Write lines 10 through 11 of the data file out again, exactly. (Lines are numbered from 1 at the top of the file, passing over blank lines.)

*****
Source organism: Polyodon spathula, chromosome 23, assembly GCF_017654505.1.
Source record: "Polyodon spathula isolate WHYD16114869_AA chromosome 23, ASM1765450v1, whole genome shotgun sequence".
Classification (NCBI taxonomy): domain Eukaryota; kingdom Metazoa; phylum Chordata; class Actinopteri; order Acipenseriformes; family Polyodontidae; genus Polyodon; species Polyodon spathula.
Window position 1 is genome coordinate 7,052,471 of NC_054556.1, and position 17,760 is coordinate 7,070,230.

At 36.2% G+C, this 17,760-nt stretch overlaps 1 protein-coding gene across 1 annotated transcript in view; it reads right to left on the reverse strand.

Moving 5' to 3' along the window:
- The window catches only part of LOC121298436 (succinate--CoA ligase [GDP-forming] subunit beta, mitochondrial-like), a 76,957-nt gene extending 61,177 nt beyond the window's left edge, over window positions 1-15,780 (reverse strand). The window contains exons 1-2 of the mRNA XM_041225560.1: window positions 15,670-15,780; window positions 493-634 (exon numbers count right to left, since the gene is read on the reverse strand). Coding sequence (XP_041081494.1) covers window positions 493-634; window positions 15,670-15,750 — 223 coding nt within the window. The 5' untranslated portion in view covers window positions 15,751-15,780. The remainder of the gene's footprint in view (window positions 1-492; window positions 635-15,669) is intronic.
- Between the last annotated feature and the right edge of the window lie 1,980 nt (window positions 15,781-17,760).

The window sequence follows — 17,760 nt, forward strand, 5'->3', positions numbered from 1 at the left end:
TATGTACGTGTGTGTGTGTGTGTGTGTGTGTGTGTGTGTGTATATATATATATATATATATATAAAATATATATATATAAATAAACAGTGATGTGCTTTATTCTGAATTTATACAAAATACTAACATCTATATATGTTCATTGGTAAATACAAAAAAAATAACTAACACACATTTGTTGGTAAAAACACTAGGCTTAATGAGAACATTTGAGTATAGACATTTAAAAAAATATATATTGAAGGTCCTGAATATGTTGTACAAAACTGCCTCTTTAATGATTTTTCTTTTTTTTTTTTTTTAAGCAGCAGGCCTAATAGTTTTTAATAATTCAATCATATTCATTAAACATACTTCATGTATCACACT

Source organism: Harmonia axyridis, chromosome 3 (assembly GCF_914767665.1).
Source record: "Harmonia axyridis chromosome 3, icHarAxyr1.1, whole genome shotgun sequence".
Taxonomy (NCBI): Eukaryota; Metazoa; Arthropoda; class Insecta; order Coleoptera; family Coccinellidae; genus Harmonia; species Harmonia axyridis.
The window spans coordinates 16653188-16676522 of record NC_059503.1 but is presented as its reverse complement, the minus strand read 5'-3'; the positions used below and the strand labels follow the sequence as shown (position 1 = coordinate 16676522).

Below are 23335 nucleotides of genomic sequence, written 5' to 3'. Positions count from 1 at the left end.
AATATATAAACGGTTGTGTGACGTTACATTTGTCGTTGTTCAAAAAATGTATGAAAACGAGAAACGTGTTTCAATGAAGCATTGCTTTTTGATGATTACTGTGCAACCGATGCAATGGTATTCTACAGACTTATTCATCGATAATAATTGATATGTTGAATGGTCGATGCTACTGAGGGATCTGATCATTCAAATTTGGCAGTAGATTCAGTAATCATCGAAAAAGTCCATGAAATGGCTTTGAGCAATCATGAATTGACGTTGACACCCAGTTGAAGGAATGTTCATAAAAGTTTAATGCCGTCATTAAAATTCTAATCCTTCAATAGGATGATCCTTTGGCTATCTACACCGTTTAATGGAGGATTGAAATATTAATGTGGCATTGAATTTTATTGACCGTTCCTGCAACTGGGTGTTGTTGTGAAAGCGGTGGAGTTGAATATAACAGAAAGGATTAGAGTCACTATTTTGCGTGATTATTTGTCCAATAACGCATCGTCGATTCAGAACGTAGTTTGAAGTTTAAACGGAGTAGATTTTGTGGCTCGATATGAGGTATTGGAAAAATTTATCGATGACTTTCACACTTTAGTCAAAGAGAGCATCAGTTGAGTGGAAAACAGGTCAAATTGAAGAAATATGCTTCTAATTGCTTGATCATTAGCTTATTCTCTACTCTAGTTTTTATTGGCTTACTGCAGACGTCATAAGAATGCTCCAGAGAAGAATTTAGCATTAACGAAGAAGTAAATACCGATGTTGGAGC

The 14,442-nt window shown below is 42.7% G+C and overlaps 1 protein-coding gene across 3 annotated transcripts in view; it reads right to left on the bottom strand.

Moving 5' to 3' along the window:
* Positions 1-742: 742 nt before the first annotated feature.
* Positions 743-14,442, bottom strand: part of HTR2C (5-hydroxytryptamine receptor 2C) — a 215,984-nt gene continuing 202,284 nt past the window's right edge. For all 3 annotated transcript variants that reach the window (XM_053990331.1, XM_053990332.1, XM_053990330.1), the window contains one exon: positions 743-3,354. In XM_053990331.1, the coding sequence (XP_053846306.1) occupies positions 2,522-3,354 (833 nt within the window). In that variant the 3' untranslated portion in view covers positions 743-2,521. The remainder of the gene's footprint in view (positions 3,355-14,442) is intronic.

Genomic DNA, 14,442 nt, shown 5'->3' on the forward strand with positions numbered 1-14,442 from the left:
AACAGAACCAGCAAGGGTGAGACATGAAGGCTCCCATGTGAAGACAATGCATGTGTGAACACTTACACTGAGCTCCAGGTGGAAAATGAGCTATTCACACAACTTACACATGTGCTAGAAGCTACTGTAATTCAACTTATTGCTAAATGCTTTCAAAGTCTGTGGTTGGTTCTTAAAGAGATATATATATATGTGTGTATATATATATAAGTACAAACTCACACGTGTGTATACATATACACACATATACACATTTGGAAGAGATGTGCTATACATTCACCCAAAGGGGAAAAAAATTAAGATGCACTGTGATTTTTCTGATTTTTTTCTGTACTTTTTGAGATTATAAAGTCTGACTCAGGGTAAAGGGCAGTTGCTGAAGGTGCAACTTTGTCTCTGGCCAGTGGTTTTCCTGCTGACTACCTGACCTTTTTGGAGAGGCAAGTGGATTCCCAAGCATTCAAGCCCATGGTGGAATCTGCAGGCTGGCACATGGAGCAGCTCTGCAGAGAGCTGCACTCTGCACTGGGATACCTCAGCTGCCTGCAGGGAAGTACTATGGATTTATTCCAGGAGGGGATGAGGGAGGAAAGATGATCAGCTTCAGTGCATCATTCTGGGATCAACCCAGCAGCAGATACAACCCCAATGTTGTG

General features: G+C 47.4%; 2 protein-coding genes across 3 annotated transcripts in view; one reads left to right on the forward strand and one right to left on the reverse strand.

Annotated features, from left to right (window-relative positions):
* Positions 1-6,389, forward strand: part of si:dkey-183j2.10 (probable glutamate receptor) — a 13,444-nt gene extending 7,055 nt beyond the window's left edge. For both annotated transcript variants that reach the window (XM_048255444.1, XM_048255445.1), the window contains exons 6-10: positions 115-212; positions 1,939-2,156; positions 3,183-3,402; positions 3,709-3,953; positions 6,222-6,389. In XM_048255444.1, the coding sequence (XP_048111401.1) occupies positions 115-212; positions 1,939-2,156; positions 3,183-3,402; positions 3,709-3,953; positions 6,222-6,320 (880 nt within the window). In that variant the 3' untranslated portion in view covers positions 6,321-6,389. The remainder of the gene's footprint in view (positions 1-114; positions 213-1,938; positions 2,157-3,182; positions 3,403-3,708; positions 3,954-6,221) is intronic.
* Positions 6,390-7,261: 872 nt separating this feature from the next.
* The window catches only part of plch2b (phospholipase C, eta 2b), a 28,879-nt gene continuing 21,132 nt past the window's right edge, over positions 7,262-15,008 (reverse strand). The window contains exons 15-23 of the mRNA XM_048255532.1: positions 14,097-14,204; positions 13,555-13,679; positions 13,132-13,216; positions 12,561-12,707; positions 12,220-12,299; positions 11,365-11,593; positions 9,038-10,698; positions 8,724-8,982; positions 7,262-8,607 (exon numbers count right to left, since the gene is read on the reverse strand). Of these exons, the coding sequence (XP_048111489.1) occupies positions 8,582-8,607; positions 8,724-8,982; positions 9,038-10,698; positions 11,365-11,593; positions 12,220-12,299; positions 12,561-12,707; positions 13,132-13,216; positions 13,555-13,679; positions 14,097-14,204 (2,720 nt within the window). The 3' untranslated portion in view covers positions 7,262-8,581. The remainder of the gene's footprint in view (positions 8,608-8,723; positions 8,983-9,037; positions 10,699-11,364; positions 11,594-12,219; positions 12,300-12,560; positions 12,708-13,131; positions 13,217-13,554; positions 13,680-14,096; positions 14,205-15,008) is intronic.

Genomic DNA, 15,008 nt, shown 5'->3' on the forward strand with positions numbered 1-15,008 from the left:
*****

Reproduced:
TATGTACGTGTGTGTGTGTGTGTGTGTGTGTGTGTGTGTGTATATATATATATATATATATATAAAATATATATATATAAATAAACAGTGATGTGCTTTATTCTGAATTTATACAAAATACTAACATCTATATATGTTCATTGGTAAATACAAAAAAAATAACTAACACACATTTGTTGGTAAAAACACTAGGCTTAATGAGAACATTTGAGTATAGACATTTAAAAAAATATATATTGAAGGTCCTGAATATGTTGTACAAAACTGCCTCTTTAATGATTTTTCTTTTTTTTTTTTTTTAAGCAGCAGGCCTAATAGTTTTTAATAATTCAATCATATTCATTAAACATACTTCATGTATCACACT

Source organism: Harmonia axyridis, chromosome 3 (assembly GCF_914767665.1).